What’s Levelized Cost of Energy?

Last modified on May 31, 2021

We need to change the way we look at the economy. There are lots of things that we don’t measure well.

Christine Lagarde, IMF Managing Director

If you’re starting here, I suggest you read What’s the Payback of Solar Energy? it’ll help you understand why ‘payback’ is a poor way to measure renewable energy system benefit and why Levelized Cost of Energy, or LCOE, is an important alternative.

Levelized Cost of Energy is a means of comparing the cost of energy from multiple sources. It can be applied to any generation source (nuclear, hydro, wind, natural gas, solar, etc) to compare one against the other.

Compared to payback, LCOE is not dependent on a changing value (ie the current cost of electricity). Here’s how it works in simplified terms:

  1. Take the lifetime cost of an energy generation system;
  2. Divide by all the kWh it’ll generate over that lifetime; and
  3. The result is the equivalent value of electricity generated by the system, or LCOE

Nominally, the current price of grid electricity is equal to the aggregate LCOE of all the generation systems contributing to the grid, based on the long term contracts negotiated by the IESO. It’s what the producers need to get paid to pay off their initial investment and their ongoing costs. When the price of electricity goes up, it means that new costs have arisen, costs that were not anticipated when the system was built or the last time pricing was negotiated. These might include fuel costs, labour costs, maintenance and repairs, environmental costs, legal costs, etc.

Let’s calculate LCOE: we’ll reuse that same $1000 investment example. Imagine building a power plant for $1000 that generates 600kWh/year of clean electricity for 10 years. That’s 6000kWh total over 10 years. $1000/6000kWh = $0.17/kWh. (ie the LCOE, or levelized cost of energy, from the clean energy system is 17 cents/kWh.)

You can compare that cost to other ways of buying electricity. If the cost of buying grid electricity is, say, 15 cents/kWh, your choices become:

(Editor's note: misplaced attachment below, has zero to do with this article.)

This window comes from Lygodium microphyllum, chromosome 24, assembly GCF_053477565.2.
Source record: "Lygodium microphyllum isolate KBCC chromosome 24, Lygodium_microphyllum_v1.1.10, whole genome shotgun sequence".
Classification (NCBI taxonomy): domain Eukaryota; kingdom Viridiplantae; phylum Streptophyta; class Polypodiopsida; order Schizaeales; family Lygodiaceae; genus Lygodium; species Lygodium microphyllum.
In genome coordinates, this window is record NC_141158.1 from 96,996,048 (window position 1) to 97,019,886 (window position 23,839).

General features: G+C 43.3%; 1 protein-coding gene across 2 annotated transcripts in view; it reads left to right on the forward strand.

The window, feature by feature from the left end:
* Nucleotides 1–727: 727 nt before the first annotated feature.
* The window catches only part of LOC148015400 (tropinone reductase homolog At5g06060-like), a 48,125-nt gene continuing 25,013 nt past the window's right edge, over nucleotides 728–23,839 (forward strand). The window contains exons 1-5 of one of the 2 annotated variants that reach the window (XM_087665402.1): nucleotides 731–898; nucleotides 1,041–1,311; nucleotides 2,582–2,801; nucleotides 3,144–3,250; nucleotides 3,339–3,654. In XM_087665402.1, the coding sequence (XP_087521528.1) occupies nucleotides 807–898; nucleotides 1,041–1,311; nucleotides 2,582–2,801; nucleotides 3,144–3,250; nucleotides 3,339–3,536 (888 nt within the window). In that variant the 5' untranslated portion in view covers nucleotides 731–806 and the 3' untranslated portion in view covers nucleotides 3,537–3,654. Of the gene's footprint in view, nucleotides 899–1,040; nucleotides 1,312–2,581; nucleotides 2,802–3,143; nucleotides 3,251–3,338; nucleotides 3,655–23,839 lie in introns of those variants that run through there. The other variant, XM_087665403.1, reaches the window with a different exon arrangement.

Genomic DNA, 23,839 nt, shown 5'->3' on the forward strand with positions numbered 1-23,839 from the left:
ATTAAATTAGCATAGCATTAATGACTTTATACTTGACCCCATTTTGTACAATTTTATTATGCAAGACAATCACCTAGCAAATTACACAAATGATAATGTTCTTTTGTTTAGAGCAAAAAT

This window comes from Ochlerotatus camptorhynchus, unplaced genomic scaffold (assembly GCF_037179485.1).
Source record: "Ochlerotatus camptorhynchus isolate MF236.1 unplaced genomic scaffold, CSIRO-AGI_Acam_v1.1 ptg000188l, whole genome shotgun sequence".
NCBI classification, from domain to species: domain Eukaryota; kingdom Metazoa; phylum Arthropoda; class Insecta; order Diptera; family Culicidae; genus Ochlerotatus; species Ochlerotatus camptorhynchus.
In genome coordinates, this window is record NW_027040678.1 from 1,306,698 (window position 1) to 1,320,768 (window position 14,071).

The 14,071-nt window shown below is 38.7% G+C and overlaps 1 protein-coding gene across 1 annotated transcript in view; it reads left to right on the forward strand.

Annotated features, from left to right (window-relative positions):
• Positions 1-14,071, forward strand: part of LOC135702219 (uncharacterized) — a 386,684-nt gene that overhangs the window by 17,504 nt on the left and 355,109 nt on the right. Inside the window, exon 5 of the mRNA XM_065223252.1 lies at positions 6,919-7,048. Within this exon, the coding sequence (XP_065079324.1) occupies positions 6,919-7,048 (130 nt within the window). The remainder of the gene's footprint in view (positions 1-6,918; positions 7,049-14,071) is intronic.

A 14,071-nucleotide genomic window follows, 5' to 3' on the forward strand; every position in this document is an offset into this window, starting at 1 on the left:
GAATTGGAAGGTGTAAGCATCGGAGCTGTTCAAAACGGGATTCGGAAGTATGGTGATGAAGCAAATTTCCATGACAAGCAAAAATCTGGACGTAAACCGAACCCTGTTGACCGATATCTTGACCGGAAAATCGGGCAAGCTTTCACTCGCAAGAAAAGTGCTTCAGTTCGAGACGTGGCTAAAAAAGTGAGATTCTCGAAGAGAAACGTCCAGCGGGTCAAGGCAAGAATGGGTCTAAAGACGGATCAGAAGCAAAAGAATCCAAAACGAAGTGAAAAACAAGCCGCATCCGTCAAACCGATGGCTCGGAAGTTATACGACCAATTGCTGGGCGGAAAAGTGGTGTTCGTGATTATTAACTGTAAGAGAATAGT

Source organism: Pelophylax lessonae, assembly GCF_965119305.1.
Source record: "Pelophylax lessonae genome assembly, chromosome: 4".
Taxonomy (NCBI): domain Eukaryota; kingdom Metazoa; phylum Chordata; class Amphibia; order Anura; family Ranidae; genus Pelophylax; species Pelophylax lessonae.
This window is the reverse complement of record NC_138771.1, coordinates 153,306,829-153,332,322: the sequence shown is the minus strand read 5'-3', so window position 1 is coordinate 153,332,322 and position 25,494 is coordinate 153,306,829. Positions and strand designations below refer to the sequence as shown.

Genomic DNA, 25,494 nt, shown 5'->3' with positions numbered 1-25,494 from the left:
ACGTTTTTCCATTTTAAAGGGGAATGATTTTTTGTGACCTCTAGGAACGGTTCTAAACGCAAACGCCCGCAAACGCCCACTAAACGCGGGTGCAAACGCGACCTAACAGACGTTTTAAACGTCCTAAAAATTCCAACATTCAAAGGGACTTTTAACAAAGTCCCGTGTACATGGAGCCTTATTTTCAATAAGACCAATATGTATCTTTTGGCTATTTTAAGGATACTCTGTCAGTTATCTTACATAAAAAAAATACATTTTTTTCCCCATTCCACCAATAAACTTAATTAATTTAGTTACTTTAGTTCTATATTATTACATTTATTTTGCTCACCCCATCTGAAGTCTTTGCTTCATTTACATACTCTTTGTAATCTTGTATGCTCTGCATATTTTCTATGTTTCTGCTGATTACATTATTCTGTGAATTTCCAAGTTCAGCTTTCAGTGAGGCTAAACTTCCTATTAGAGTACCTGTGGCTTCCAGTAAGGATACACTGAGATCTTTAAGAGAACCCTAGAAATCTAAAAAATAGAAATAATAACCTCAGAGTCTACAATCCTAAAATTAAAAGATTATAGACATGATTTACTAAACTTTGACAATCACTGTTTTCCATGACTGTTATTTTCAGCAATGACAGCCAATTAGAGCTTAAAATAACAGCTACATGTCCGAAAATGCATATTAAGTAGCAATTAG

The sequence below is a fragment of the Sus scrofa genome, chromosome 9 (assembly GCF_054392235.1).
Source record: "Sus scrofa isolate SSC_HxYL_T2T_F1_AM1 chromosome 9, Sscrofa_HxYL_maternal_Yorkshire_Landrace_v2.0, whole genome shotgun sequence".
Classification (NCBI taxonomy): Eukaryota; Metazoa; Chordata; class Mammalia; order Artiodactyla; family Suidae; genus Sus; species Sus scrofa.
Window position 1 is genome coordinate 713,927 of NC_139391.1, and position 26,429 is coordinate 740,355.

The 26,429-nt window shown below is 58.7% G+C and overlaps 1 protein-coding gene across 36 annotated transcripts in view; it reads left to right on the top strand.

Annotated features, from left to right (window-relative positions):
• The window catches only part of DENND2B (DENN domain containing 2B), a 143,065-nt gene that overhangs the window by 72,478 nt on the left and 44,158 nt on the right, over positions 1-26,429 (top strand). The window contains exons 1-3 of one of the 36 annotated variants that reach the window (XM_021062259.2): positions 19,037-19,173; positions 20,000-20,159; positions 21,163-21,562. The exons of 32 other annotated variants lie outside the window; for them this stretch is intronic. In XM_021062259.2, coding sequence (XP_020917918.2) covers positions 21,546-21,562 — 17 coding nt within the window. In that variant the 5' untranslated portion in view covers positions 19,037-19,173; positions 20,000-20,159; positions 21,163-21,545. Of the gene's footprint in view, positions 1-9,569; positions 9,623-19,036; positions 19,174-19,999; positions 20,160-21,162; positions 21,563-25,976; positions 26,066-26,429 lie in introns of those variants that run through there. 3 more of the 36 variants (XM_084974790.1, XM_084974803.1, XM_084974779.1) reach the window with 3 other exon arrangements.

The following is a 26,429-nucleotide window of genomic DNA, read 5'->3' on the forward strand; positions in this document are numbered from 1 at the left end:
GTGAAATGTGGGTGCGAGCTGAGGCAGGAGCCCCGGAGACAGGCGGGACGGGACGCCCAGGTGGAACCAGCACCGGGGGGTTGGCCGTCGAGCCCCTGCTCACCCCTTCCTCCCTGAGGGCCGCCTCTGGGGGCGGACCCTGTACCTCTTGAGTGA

1. Buy grid electricity at 15 cents/kWh today and deal with what ever changes come over the next 10 years, or
  2. Buy the clean power system for $1000 and lock in your cost of electricity at 17 cents/kWh for the next 10 years.

Of course it’s more complicated than that! A good LCOE calculation needs to take into account additional factors (like time value of money, ongoing costs like preventative maintenance, incentives that may apply, and possibly even taxation) but LCOE is stable and creates a direct comparison to other ways of buying electricity. If the LCOE of clean energy is higher than grid electricity you can decide if you’re willing to pay that premium for the additional benefits of clean energy. You are in control.

Naturally, LCOE varies based on system details, especially system size. Larger systems, like those for commercial applications, generate lower LCOE values and are correspondingly more attractive. That said, even residential scale systems can generate LCOE values in the 15 to 20 cents/kWh range, which is comparable to the current cost of electricity. In other words, you can make your own residential clean electricity for about the same cost as buying electricity from the grid, and in the case of larger commercial systems, less.

I hope you found this useful! If you want a deeper dive into LCOE, check this out.